Abstract

The limitations of the current generation of robotic systems has triggered a new research thrust for predicting the elastodynamic response of assemblages of articulating flexible-bodied systems. This research thrust is extended herein by proposing the fabrication of robotic systems in either monolithic or ultra-advanced composite laminated high-strength, high-stiffness materials in which are incorporated electrorheological fluids. These multi-phase fluid systems, which change their rheological behavior instantaneously when subjected to an externally applied electrical field, provide a potential for tailoring the vibrational characteristics of these hybrid materials from which the structural members of the proposed robotic systems are fabricated.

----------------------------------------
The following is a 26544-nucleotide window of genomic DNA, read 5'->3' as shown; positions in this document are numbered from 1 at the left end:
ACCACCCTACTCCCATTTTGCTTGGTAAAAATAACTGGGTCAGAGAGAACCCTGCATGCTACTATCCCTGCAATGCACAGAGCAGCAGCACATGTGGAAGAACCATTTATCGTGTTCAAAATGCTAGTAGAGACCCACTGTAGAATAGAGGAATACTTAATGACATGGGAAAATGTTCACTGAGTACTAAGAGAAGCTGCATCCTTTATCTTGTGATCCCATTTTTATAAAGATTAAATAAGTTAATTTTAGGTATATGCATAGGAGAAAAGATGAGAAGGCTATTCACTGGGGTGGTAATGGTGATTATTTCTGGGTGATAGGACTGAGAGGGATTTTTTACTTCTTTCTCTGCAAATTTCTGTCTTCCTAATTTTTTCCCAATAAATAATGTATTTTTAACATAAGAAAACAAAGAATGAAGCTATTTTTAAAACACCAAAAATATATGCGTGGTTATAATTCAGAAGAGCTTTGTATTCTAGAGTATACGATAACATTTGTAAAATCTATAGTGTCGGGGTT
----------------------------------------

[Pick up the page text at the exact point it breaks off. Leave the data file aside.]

This paper is focused on developing the necessary design tools for predicting the vibrational response of flexible multibodied articulating systems fabricated with this new class of advanced materials. A variational theorem is developed herein as a basis for finite element formulations which can be employed to predict the elastodynamic response of these systems. A coherent combination of experimental and theoretical work on cantilevered beams is presented to demonstrate the viability of the proposed design methodology. In addition, computer simulation results are presented to demonstrate the potential payoffs in terms of superior performance characteristics of a new generation of robotic systems capitalizing on this innovative and revolutionary design philosophy.

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